Science and religion have butted heads on a vast range of topics over the years. In the 17th century, Galileo clashed with established church doctrine on whether the sun or the earth was at the center of the solar system. In the 1920s, the famous Scopes Monkey Trial debated whether or not evolution should be taught in schools. Today, science and religion take, among other topics, homosexuality as their battleground. Scientists argue that homosexuality is entirely natural and a genetic predisposition. The religious fire back the bible very explicitly condemns homosexuality, and thus god would never create anyone who is by nature homosexual. Even in the face of overwhelming proof that homosexuality is natural and genetic, established religious doctrine still holds that homosexuality is unnatural and thus sinful. But why? Why is it so hard for scientists to convince the religious that the world works a certain way when they have all the facts?
The answer is not because scientists are boring or because the religious are ignorant. On the contrary, there are a great many entertaining, convincing scientists and plenty of brilliant, well-read people of faith. No, the answer as to why scientists can’t convince the religious that the world works the way it does has to do with the very nature of science and religion themselves.
Let's examine these differences. On one hand, we have science: a belief system dominated by the principles of experimentation and verification. Science makes sense of the universe by testing hypotheses to prove their validity, and then making these results public so that the community can verify them. On the other hand, the premise of religion is faith. There is no way to know whether or not God exists either rationally or empirically. You simply have to feel, deep inside of you, that it’s true. When considering these differences, it’s easy to see why scientific evidence doesn’t effect religious doctrine: the underlying assumptions of these two belief systems are vastly different. Religion is about believing in the things most difficult to believe in, and thus empirical scientific evidence is largely irrelevant in the religious sphere. The very systems themselves are founded on two very different systems of ways of understanding the world.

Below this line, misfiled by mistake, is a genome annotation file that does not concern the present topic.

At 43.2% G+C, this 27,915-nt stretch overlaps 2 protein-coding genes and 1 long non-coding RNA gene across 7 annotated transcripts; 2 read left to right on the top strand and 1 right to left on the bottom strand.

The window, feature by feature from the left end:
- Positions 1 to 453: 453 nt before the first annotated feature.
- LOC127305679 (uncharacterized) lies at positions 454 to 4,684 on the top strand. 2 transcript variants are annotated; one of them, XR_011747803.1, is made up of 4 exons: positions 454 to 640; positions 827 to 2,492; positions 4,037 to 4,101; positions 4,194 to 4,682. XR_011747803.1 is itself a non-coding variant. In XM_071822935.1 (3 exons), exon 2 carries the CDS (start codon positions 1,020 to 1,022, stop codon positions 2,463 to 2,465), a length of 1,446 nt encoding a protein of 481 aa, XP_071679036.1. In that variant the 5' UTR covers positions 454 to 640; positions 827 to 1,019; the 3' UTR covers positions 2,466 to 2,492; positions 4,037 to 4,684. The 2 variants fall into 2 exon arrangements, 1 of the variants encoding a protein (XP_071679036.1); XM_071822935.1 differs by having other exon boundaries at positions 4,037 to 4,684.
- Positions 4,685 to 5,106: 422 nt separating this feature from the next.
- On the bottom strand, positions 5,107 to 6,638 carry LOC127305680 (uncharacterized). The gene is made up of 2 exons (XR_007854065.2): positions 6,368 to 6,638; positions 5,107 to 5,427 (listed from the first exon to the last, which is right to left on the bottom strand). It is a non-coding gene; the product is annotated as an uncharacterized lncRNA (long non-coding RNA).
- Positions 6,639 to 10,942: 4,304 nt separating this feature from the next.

This is not in any way a demeaning of faith in and of itself. After all, sometimes the things it requires faith to believe, like that other people are worth caring about or that we can actually change the world for the better, are the things we most need to believe. Faith is a powerful and worthwhile part of life, whether religious or otherwise. However, the thing about faith is that it’s intensely personal, and this is where we run into the problem of religious doctrine. There is nothing wrong with choosing to believe in the word of god when it opposes scientific evidence. But when people use religious doctrine to condemn others such as homosexuals or women who get abortions, they are attempting to generalize their personal beliefs to the rest of the world and using these beliefs to judge others, which is inexcusable. It’s understandable that people’s religiously-influenced beliefs don’t change in the face of scientific evidence, but if that is the case then those people need to remember that those beliefs are strictly their own, and should stay that way.
With excitement and optimism,